Free Love in the Pacific Northwest

It might be
something like the sun in July,
on shoulders flecked with melted ice-
hot hot heat on baptized skin,
which has nothing at all to do with Christ.

Lake Cushman up north,
on pristine land, where
the Skokomish tribe reside.

It’s where they teach us how to father
something like
the absent yet constant presence,
the generous and ruthless bane of water.

Gospel which has nothing to do with God
but the quiet understanding that
the meek make the heads of the mighty nod.

In generations of wounded knees,
by silenced proxy the way it has to be.

The great ones know that
the pebbles in the stream-
all blue and white and cinder grey,
they hold us in incremental vagueries-
in pain and sweet and let it be.

They know love in pieces
like you or I,
strands of braids more sacred than sky,
like how you learn to love your mother.

It might be
something like a fire stacked tall with
splintered pallet boards,
moldy moss bark that’s not implored
to survive or see another day restored.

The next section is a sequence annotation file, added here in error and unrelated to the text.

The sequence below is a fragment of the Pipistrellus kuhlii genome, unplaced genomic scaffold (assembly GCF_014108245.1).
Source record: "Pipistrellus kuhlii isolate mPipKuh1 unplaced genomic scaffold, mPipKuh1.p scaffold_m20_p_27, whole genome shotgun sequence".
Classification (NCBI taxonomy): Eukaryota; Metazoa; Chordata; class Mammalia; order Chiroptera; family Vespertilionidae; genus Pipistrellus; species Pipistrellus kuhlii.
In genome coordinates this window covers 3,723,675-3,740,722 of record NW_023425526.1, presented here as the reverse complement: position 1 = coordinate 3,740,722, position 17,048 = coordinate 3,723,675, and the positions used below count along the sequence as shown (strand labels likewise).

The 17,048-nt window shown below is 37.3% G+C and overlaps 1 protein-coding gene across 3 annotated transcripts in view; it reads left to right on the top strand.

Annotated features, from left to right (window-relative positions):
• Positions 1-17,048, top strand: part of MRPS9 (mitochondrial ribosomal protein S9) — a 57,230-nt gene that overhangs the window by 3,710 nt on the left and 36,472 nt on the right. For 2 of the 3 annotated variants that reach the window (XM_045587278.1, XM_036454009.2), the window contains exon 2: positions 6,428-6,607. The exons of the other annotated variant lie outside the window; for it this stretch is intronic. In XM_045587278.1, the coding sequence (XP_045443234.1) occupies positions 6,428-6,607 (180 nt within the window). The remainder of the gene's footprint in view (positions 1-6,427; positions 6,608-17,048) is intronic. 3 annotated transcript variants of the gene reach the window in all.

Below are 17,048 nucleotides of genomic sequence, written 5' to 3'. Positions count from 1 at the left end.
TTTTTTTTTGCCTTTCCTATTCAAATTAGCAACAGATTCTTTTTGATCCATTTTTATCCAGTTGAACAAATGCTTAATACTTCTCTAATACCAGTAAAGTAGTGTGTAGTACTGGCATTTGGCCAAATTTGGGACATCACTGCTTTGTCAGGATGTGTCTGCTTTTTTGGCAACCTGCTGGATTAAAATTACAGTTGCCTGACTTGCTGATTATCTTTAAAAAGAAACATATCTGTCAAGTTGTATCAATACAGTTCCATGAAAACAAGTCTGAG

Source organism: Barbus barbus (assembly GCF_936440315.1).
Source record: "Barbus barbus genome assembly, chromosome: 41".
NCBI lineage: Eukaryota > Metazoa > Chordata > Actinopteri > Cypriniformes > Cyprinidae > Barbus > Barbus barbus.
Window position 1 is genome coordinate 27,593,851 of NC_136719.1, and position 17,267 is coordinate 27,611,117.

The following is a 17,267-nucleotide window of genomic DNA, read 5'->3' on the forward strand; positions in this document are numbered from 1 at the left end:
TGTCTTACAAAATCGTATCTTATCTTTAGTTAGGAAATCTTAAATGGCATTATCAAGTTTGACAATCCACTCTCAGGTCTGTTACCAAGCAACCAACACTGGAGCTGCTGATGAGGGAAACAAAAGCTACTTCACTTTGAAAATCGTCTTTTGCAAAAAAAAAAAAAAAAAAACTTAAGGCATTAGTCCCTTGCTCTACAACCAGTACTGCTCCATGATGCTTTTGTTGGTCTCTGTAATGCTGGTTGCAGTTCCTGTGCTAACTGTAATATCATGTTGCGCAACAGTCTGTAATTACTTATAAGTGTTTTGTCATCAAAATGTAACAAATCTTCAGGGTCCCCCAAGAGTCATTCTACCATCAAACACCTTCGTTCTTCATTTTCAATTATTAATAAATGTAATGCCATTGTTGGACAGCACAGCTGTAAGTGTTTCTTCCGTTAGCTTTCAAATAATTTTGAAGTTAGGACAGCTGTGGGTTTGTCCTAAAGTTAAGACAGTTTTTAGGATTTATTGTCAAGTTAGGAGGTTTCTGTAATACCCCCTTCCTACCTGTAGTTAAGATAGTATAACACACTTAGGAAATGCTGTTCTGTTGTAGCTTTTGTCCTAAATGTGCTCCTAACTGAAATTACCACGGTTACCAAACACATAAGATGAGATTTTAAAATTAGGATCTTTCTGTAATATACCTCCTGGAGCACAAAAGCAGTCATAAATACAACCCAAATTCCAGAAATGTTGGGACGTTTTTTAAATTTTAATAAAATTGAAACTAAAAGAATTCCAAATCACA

Instead
it whines with steam and crackles beneath
the burn in ecstatic release.

It might be dry and forgettable like
needles of the evergreen-
discarded thread,
cardboard, pine cones lit up red.

Scraps of paper up in flames with the night
combustion in the cool of twilight,
chemical reaction as bright as a fight-
until the icy bleak
when it burns your lips closed
and someone asks if you have a light.

It might be a lit match you put in my mouth,
a cigarette on your lips hanging out,
the culling of the proud by way of wild fire,
which I welcome like a witch tied up to a pyre.

Gasoline whiskey touching teeth and
doused by tongues with earth beneath and
bodies made of water
like the river
like the lakes
like the streams
like the sea and

voice in the ear like wind in the trees and
all of it lost and set free and released,
over and over and over again
like learning to lose a lover.

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